As in other Western European markets, Dutch GDP returned to 2019 levels by 2021. Brexit and various international trade disputes may have a big impact on the Netherlands, since the country relies heavily on international trade. Dutch imports are difficult to predict as these are heavily influenced by developments in other European countries. However, the Netherlands’ strong performance as a European trade hub continues to make it an interesting market for exporters in developing countries. As one of the key trade hubs, Germany could provide an alternative route to the Dutch import market.

Poland is a booming market

Poland’s surging imports have made the country a leading Europe importer of ready-made curtains. They nearly doubled from €53 million in 2017 to €99 million in 2021, at an impressive average growth rate of 17% per year. 2019 and 2021 were particularly strong years, with increases of more than 40%. About 84% of these imports came directly from developing countries, which is the largest share among the leading markets. However, China dominates this market with about two-thirds of the imports.

After nearly three decades of continued economic growth, the Polish economy declined by a relatively modest 2.7% in 2020. After that, Polish GDP was among the first European economies to recover in 2021. As the Polish market matures, it may be an interesting market for exporters in developing countries.

Sweden steadily increases its imports

After declining slightly in 2018, Swedish ready-made curtain imports have been growing. In 2021 they reached €88 million, amounting to average annual growth of 5.9% between 2017 and 2021. About 53% of these imports came directly from developing countries, which is equal to the European average. China and Germany are Sweden’s leading ready-made curtain suppliers, followed by Denmark.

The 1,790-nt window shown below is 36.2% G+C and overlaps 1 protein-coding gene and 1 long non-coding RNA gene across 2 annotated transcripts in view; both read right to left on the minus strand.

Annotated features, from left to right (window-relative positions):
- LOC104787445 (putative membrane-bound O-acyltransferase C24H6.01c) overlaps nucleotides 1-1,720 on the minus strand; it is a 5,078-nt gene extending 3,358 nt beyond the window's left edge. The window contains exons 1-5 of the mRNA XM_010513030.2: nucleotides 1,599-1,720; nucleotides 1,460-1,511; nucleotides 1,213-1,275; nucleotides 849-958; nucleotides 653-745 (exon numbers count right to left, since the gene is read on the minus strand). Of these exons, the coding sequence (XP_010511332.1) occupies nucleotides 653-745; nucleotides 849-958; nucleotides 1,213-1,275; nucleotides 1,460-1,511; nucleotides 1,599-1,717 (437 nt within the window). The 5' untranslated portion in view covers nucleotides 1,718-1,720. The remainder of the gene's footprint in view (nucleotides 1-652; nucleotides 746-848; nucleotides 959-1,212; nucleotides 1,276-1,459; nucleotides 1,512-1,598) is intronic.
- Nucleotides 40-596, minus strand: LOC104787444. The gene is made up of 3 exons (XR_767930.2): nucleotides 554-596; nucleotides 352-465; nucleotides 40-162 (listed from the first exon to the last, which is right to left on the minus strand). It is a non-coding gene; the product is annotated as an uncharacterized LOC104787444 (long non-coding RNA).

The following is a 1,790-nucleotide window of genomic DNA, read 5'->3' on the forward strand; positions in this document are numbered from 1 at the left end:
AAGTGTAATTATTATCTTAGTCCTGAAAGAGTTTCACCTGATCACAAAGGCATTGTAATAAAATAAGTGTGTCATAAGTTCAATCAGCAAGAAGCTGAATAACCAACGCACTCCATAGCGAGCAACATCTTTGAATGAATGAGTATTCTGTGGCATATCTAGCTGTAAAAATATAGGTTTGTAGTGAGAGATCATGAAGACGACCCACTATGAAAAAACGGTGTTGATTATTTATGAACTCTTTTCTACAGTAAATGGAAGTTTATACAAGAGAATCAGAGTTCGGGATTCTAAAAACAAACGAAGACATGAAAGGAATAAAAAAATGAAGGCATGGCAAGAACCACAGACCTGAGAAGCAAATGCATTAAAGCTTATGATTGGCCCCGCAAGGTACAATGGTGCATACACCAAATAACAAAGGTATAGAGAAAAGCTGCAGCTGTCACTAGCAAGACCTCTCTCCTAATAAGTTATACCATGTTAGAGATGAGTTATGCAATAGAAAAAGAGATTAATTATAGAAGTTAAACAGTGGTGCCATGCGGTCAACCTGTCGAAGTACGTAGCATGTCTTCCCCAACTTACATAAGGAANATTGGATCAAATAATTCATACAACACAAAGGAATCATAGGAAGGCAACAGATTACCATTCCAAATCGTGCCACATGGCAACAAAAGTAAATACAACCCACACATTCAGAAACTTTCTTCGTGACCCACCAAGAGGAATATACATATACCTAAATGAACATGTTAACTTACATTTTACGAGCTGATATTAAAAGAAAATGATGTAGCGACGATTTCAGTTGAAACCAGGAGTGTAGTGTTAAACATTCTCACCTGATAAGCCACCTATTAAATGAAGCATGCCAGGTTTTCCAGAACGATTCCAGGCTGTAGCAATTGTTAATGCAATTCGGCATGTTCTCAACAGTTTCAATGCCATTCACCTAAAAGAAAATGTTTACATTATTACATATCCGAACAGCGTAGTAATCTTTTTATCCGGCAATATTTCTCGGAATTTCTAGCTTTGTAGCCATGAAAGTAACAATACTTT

Like most Northern and Western European economies, Swedish GDP returned to 2019 levels by 2021. Combined with its growing market for ready-made curtains, this could make Sweden an interesting market for exporters in developing countries.


  • Do not just focus on specific European countries. Instead, identify the appropriate segment and let your buyers distribute your products across Europe within this segment.

The market for ready-made curtains is shaped by various trends, which often reflect the trends for HDHT on a sector-level. The main developments are outlined below, starting with the effects of the COVID-19 pandemic on the HDHT market.

COVID-19’s effect on trends in HDHT

The COVID-19 pandemic has increased the focus on the home. Wellness and working from home have become hot topics since lockdown measures were introduced.

Spending a lot of time at home has also encouraged consumers to:

  • make their homes more pleasant, practical and comfortable
  • merge the outdoor and indoor areas
  • declutter
  • care more about sustainability

These are mainly consumer trends that already existed and may have been strengthened.

Home Sweet Home: atmosphere in the home

This trend involves a home that serves as a shelter for a – slightly older, baby boomer – consumer. This consumer seeks to make the home into a retreat with a comfortable, quite luxurious interior – a world unto itself, as it were. However, Home Sweet Home is also about families or groups of friends enjoying each other’s company, entertaining each other, cooking and dining, or just relaxing together. The COVID-19 pandemic has strengthened these two aspects of indoor living.

Curtains can block or filter sunlight, and as such play an important role in regulating the amount of light and the temperature in the home. In addition, they add colour, texture and patterns to any room in the house, whether it be the living room, bedroom or another space. This makes curtains a vital aspect of the atmosphere in the home, and the extent to which consumers can create a feeling of cosiness in the home.

The ambience created by curtains is a key way to create cosiness, often expressed by the word ‘cocooning’, or gathering together to enjoy each other’s company. Other home textiles such as cushions, throws, rugs and carpets also have this effect, but  the impact curtains can have on a person’s mood is often underestimated.

Now that more people are working from home and for longer periods of time, certain areas of the home are being used as both living and office spaces. Curtains can be used to divide the space into separate areas for working and living, thereby helping to create a stress-free environment and boosting concentration. 

Environmental and social sustainability are key

European consumers and designers are making more and more sustainable choices, especially in the mid-high to high-end market. They are increasingly aware of and concerned about the negative impacts of production and consumption. This is driving the popularity of sustainability labels and commitments in the textile industry.